Wednesday, April 24, 2019
Easter Every Time We Meet
I did not grow up going to the Easter Vigil. It's only been 15 or so years since I've experienced the drama of gathering in the dark to wait and watch for the resurrection of Jesus. Because of that, I came to the tradition of the Easter Vigil not as a wonder-capable child but as a hyper-rational adult who wants to understand how things happen. In the case of the Easter Vigil, I find myself wanting to know when it happened. When did Jesus pass from life to death? It's easy to think that it happens in the middle of the service, when we switch all the lights on and ring our bells and proclaim the first "Alleluia" of Easter, but that's not right. As the suggested words that the celebrant uses to introduce the Baptismal Covenant makes clear, our Lenten observance has already ended even though the lights are still off. So when does it happen? How do we mark it? I suppose, not unlike Tenebrae, we could have a character dressed as Jesus spring up from behind the altar and yell, "Happy Easter! I'm raised!" But that's silly. And it misses the point.
It's mystery. We gather not to witness the miracle of the resurrection but to bear witness to it--to celebrate it, to embrace it, to dwell in it. The gospel account itself drives this point home. In Luke's account, which we read this year, the women go to the tomb, see the angels, return to the disciples, but the episode ends while the revelation is still incomplete. The men considered the women's words to be nonsense. Only later on, when we get to today's reading from the Road to Emmaus, do we see the miracle of Easter take hold.
Two disciples are walking down the road from Jerusalem, discussing what had taken place. Although Cleopas and the other disciple do not recognize him, the risen Jesus comes to them, walks with them, and engages them in conversation. The recall the events of Jesus death and report that some women had gone to the tomb, seen angels, and report that he is alive, but they do so without conviction. In response, Jesus opens the scriptures to them, explaining why the Christ had to suffer, die, and be raised again. And still they do not know.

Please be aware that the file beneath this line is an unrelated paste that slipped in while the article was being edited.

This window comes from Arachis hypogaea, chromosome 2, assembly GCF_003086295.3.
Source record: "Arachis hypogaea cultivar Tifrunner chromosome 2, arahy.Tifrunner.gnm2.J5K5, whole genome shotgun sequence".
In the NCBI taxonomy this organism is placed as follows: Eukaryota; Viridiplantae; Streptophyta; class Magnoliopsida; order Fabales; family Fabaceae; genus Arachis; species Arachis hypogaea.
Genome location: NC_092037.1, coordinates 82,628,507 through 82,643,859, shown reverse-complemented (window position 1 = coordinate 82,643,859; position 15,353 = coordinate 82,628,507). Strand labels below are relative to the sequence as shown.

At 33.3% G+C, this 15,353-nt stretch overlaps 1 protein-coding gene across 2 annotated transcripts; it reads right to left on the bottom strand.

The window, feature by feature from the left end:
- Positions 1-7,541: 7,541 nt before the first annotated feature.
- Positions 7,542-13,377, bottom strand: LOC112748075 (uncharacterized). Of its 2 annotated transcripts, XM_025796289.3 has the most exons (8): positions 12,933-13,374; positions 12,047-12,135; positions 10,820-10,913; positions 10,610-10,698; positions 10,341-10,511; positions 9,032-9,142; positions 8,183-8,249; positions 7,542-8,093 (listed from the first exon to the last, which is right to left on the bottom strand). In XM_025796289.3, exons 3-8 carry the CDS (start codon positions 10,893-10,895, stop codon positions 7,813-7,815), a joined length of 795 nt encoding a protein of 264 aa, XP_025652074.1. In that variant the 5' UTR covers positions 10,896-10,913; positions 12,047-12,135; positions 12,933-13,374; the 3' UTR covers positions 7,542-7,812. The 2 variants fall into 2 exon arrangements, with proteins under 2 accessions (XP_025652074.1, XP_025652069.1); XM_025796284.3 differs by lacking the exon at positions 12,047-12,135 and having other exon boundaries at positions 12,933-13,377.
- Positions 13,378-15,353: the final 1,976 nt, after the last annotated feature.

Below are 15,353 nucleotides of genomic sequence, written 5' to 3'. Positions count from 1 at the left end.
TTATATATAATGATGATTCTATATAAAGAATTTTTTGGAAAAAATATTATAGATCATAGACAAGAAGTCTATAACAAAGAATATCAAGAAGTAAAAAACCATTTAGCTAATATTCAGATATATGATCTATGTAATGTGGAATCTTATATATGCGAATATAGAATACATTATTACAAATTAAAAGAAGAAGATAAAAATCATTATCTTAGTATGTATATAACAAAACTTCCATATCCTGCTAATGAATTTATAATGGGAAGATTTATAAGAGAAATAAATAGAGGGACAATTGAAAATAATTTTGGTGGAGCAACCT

Later on the journey, as they come to their place of lodging, the disciples urge the stranger to stay with them. While at table with them, Jesus takes bread, says the blessing, and breaks it. In an instant their eyes are opened, and the recognize who was with them, and Jesus vanished. They raced back to Jerusalem to tell the others what they had seen, kicking themselves for not recognizing him or understanding what he had been trying to tell them. When they arrive, they discover that Simon, too, had had an encounter with the risen Lord. Luke, however, doesn't recall that moment for us. We don't get to hear first-hand how Jesus showed up and revealed himself to Simon Peter. Instead, Luke presents the power and revelation of the resurrection at a table with broken bread.
When we gather together and break bread in Jesus' name, we do more than remember what happened to Jesus in Jerusalem. We do more than recall the miracle and mystery of passion, death, resurrection, and ascension. We reconstitute them in our minds and hearts and lives. We re-member him. We make Jesus present with us as he was present with the disciples. The Holy Spirit brings Jesus to us and brings us to Jesus. When we gather at the table, Easter happens.
This is bold work. This is dangerous work. To encounter the fullness of Easter changes everything. It brings us with Christ from death to life. It moves us from grief to joy. It transforms us from lost to found. Nothing can ever be the same. Maybe that is clearest to us right now in the tragedy in Sri Lanka, in which hundreds of martyrs were killed as they gathered around the Lord's table. Although I haven't confirmed it, I read a story that a priest, after being warned that his life was in danger, refused to evacuate and stayed at the altar until the prayer of consecration had been said. The radical truth of our resurrection is real at the table. The table is where we find the risen Lord. May we never be the same.